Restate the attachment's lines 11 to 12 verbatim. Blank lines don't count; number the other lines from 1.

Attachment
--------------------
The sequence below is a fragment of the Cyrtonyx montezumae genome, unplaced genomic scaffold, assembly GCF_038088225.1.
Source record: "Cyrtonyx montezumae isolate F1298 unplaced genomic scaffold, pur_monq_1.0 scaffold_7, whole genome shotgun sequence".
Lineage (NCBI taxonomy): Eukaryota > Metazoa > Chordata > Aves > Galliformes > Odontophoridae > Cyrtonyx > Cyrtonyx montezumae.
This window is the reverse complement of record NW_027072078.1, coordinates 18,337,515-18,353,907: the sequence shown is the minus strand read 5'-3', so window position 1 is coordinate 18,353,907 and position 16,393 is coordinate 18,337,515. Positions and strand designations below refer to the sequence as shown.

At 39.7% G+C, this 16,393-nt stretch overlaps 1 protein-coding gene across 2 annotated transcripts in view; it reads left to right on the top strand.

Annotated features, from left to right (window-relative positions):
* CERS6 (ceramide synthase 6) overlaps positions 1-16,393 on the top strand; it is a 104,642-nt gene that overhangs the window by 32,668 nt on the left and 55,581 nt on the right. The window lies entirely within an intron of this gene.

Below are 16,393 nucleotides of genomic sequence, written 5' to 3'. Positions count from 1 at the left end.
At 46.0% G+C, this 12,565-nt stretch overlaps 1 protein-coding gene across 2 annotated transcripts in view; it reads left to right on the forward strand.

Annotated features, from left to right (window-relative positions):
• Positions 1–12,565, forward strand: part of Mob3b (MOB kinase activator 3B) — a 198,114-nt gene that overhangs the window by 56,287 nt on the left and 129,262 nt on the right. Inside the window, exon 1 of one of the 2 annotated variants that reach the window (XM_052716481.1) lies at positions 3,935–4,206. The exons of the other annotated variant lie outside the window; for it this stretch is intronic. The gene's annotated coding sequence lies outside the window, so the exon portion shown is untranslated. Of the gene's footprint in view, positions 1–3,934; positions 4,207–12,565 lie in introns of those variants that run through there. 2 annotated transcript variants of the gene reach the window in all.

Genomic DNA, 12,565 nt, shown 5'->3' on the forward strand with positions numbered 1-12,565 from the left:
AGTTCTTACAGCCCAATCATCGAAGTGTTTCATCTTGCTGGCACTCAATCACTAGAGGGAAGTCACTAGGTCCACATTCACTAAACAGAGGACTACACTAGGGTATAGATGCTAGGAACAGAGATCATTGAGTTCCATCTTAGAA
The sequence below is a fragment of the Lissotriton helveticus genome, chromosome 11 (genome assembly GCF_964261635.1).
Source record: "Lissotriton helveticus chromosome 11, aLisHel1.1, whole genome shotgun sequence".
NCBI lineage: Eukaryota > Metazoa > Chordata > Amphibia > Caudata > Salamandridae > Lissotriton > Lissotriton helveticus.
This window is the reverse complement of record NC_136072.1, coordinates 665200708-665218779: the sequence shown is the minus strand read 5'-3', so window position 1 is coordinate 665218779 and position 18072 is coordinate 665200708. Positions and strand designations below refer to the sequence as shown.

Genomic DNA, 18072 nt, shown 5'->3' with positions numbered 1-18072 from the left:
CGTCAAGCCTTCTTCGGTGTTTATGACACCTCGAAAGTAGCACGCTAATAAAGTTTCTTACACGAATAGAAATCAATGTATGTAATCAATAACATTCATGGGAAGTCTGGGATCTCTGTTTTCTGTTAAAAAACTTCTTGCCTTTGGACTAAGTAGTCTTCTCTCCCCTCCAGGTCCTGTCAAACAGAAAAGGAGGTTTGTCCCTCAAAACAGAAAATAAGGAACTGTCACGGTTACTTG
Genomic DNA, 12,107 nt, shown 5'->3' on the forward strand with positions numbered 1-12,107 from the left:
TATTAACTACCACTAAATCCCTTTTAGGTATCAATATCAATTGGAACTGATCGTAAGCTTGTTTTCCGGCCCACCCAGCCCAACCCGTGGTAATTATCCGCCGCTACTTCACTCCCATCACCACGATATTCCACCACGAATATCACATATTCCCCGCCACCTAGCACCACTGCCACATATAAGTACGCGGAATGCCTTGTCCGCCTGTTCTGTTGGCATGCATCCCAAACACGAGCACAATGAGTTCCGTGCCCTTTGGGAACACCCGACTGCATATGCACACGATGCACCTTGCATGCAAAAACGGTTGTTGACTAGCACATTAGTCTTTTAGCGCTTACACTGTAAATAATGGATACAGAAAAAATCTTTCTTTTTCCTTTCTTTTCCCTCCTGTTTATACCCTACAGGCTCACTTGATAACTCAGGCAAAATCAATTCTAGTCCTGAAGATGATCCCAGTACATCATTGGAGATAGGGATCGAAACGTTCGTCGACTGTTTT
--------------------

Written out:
• Positions 1–12,565, forward strand: part of Mob3b (MOB kinase activator 3B) — a 198,114-nt gene that overhangs the window by 56,287 nt on the left and 129,262 nt on the right. Inside the window, exon 1 of one of the 2 annotated variants that reach the window (XM_052716481.1) lies at positions 3,935–4,206. The exons of the other annotated variant lie outside the window; for it this stretch is intronic. The gene's annotated coding sequence lies outside the window, so the exon portion shown is untranslated. Of the gene's footprint in view, positions 1–3,934; positions 4,207–12,565 lie in introns of those variants that run through there. 2 annotated transcript variants of the gene reach the window in all.

Genomic DNA, 12,565 nt, shown 5'->3' on the forward strand with positions numbered 1-12,565 from the left: